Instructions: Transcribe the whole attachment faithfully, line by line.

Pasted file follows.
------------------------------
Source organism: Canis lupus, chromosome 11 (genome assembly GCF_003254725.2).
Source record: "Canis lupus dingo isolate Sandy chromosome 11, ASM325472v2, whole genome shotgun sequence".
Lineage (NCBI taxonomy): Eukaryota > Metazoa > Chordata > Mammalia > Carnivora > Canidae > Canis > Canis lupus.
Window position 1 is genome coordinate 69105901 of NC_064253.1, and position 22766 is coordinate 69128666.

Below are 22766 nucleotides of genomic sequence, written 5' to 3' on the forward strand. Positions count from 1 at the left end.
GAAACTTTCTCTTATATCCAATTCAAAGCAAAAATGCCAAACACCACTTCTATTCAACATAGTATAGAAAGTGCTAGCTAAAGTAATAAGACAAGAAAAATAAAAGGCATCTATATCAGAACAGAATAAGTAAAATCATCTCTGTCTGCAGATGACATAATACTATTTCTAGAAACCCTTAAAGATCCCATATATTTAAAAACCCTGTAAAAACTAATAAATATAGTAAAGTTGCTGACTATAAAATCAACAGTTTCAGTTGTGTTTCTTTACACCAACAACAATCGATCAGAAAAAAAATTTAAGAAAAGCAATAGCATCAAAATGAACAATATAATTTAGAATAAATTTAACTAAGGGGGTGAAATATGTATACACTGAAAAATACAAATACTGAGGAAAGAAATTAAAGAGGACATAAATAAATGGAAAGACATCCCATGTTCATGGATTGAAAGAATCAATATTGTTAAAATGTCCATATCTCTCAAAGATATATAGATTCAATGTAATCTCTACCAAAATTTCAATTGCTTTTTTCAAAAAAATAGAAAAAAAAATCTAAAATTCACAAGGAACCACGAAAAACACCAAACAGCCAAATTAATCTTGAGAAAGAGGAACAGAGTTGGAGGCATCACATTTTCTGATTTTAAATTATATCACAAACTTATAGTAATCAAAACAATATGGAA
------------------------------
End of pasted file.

Source organism: Canis lupus, chromosome 11 (genome assembly GCF_003254725.2).
Source record: "Canis lupus dingo isolate Sandy chromosome 11, ASM325472v2, whole genome shotgun sequence".
Lineage (NCBI taxonomy): Eukaryota > Metazoa > Chordata > Mammalia > Carnivora > Canidae > Canis > Canis lupus.
Window position 1 is genome coordinate 69105901 of NC_064253.1, and position 22766 is coordinate 69128666.

Below are 22766 nucleotides of genomic sequence, written 5' to 3' on the forward strand. Positions count from 1 at the left end.
GAAACTTTCTCTTATATCCAATTCAAAGCAAAAATGCCAAACACCACTTCTATTCAACATAGTATAGAAAGTGCTAGCTAAAGTAATAAGACAAGAAAAATAAAAGGCATCTATATCAGAACAGAATAAGTAAAATCATCTCTGTCTGCAGATGACATAATACTATTTCTAGAAACCCTTAAAGATCCCATATATTTAAAAACCCTGTAAAAACTAATAAATATAGTAAAGTTGCTGACTATAAAATCAACAGTTTCAGTTGTGTTTCTTTACACCAACAACAATCGATCAGAAAAAAAATTTAAGAAAAGCAATAGCATCAAAATGAACAATATAATTTAGAATAAATTTAACTAAGGGGGTGAAATATGTATACACTGAAAAATACAAATACTGAGGAAAGAAATTAAAGAGGACATAAATAAATGGAAAGACATCCCATGTTCATGGATTGAAAGAATCAATATTGTTAAAATGTCCATATCTCTCAAAGATATATAGATTCAATGTAATCTCTACCAAAATTTCAATTGCTTTTTTCAAAAAAATAGAAAAAAAAATCTAAAATTCACAAGGAACCACGAAAAACACCAAACAGCCAAATTAATCTTGAGAAAGAGGAACAGAGTTGGAGGCATCACATTTTCTGATTTTAAATTATATCACAAACTTATAGTAATCAAAACAATATGGAA